Replacing Your Pet’s Medication with Cannabis Safely
Humans use cannabis as medication – what about our furry four-legged friends?
Yes, cannabis can be used as veterinary medicine to help alleviate symptoms from ailments in dogs and cats. Like humans, they have cannabinoid systems that respond to CBD and THC found in the plant – and react in much the same way as humans. If you’re considering replacing a medication your pet is on with cannabis, take a look at these facts first:
Conditions Cannabis Calms in Pets
Here are the common conditions that are currently being treated with cannabis in cats and dogs. As you’ll note, they’re also ailments treated with cannabis in humans. This is because all three species have an endocannabinoid system (ECS); a system in the body that helps regulate homeostasis. We, and our pets, produce our own cannabinoids that interact with the ECS – and changing the amount of cannabinoids via cannabis consumption can help level our homeostasis when taken correctly.
Allergies & Itching
Arthritis & pain
Cancer Pain & Treatment
Inflammatory Bowel Disease
Quality of Life & Hospice Care
Introducing Cannabis to Your Pet
Like with humans, it wouldn’t be safe or ethical to simply cut out a medication treating one of the above conditions and simply replacing it with something new. Plan out a day; a time to give your pet a low dose of cannabis (usually the lowest offered by retailers that supply such infused medications). The best way to see if the dose of cannabis is working is to give it to your pet at a time when their normal medication begins to wear off. This will ensure there’s a slight overlap of treatment so they don’t have to suffer through their condition.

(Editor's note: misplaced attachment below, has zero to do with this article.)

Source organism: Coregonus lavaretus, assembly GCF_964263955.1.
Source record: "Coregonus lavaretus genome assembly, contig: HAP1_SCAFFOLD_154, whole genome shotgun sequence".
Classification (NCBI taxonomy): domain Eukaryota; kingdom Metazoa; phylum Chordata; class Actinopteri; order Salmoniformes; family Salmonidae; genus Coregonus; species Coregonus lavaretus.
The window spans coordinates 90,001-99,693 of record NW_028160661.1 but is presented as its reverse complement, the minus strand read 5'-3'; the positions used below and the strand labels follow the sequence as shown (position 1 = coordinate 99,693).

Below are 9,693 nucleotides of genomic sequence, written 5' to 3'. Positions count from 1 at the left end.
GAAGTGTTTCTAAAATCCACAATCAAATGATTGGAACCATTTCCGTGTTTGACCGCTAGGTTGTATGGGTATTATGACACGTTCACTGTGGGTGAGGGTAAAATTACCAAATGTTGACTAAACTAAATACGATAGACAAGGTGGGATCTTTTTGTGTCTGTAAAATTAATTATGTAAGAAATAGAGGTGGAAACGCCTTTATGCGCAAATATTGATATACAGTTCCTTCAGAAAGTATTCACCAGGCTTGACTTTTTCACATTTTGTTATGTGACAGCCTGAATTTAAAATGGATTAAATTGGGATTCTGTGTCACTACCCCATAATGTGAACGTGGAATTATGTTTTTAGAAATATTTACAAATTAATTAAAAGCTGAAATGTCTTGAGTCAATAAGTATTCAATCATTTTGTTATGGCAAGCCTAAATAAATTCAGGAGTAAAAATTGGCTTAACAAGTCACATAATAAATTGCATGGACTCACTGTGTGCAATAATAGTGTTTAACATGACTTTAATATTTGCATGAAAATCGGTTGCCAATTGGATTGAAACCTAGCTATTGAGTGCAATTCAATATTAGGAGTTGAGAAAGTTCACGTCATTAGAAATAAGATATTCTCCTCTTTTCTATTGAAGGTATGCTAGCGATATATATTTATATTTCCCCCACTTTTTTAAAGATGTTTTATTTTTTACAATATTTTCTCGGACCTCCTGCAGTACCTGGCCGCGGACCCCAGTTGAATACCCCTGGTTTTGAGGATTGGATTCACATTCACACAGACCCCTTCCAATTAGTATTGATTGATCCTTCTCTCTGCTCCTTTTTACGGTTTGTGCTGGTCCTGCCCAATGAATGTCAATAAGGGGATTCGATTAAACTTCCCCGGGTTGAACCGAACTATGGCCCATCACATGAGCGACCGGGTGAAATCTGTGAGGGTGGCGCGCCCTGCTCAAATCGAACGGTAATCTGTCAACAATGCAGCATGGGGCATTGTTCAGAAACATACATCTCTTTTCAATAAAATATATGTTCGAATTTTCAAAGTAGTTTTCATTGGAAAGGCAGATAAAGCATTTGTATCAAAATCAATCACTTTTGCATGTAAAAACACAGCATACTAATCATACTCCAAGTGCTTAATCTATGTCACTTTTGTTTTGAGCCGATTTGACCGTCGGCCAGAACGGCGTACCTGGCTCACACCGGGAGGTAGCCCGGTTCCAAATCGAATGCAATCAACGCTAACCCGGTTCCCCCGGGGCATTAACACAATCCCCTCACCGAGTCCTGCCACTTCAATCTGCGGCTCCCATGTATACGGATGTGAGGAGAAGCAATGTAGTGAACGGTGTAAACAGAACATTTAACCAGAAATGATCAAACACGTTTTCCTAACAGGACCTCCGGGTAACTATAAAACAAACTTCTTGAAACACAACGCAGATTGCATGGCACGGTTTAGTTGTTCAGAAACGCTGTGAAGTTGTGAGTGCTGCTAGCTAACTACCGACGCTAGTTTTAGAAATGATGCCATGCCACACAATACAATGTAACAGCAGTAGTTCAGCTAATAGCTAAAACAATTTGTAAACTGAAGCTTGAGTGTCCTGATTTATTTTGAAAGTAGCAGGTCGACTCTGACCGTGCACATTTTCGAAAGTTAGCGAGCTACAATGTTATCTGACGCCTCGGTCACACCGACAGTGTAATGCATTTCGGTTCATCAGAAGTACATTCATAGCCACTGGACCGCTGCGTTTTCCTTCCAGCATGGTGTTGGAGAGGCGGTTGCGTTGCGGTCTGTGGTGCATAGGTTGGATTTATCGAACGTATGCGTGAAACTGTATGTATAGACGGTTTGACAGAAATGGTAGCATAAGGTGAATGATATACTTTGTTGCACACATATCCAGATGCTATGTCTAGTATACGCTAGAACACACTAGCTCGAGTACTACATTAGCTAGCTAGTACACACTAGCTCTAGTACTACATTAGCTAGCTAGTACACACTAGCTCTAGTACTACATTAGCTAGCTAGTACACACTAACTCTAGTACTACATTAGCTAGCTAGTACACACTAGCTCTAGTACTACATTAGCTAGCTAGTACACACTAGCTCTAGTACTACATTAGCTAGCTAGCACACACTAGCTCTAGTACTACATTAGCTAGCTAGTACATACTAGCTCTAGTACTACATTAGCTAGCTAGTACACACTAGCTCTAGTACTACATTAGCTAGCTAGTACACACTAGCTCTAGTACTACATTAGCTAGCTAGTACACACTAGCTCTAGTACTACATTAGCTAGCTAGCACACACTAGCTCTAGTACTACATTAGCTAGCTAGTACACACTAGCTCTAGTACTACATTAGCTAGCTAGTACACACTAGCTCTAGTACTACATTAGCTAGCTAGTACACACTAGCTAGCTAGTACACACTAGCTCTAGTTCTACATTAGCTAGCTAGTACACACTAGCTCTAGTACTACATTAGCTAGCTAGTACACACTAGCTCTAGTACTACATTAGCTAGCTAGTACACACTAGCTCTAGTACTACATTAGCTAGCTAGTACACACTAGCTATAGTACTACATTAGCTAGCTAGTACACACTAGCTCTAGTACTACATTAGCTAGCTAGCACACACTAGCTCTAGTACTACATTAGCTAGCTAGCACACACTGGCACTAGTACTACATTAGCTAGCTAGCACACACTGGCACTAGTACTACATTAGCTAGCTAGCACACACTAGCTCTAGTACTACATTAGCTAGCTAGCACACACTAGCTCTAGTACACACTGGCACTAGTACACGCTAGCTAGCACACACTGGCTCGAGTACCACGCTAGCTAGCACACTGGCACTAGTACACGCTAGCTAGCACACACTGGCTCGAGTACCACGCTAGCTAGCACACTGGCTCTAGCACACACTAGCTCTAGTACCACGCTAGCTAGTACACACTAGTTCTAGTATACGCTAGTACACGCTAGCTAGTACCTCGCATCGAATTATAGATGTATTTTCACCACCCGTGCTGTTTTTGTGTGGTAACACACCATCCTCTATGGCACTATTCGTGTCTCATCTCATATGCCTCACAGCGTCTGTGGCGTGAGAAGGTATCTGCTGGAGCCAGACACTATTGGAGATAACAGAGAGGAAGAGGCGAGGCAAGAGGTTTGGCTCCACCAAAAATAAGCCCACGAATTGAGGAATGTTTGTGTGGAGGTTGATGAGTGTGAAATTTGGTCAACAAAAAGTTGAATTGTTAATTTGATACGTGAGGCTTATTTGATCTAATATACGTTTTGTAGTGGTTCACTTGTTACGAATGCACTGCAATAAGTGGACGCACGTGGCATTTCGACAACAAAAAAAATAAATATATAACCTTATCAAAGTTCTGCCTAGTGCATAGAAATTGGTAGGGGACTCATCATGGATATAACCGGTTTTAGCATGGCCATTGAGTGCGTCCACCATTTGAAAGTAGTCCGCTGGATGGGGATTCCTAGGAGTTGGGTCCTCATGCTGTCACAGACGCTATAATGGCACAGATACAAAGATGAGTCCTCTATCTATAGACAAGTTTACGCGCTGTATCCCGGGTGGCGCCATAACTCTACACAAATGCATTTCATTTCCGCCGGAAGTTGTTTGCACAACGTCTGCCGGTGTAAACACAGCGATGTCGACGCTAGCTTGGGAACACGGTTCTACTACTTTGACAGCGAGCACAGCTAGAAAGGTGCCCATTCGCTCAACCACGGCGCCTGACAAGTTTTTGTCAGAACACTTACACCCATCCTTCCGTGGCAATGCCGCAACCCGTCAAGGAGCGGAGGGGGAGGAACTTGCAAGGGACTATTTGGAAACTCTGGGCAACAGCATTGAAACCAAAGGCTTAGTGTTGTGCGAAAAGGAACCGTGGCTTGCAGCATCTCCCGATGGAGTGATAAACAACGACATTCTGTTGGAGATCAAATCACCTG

Observe their behavior and note any signs of returning pain/symptoms. If they return, give your pet its normal medication once again, then try again the next day and possibly a third. If by the third day the lowest dose fails to work, then you can try using a higher dose. Continue serving one dose of cannabis daily until you find the right amount that keeps their symptoms from returning.
This is where it can get tricky due to the many different breeds of dogs and cats. There are currently infused products on the market designed specifically for pets, such as Canna Companion, and Canna-Pet, both of which give you guides to proper dosing for their products. However, if you’re considering buying oil at a local dispensary (or making it) and administering it yourself, Dr. Robert Silver of Hawthorn Veterinary Clinic suggests trying .05 mg/kg/day orally. For larger breeds, 1 mg/kg/day can be administered. This is your starting point from which you can gradually ascend once your pet’s tolerance levels are found and they begin building a tolerance. Note that the amount of THC & CBD in the oil will make it either more or less effective, and higher amounts of THC/CBD will require less of a dose.
Signs of Pet Overdose
If your pet has been administered too much cannabis, look for these signs and lower the dose given to them during your next test trial as you seek their tolerance level.
Ataxia (loss of control over body movement)
Bradycardia (abnormally slow heart rate)
Depression / lethargy / dysphoria
As always, it’s best to consult with your pet’s veterinarian before beginning any type of medication change. Ensure you’re aware of the side-effects discontinuing your pet’s medication may have, as well as familiar with the potency of cannabis you choose to medicate your pet with.
Good luck in medicating your little furry loved one!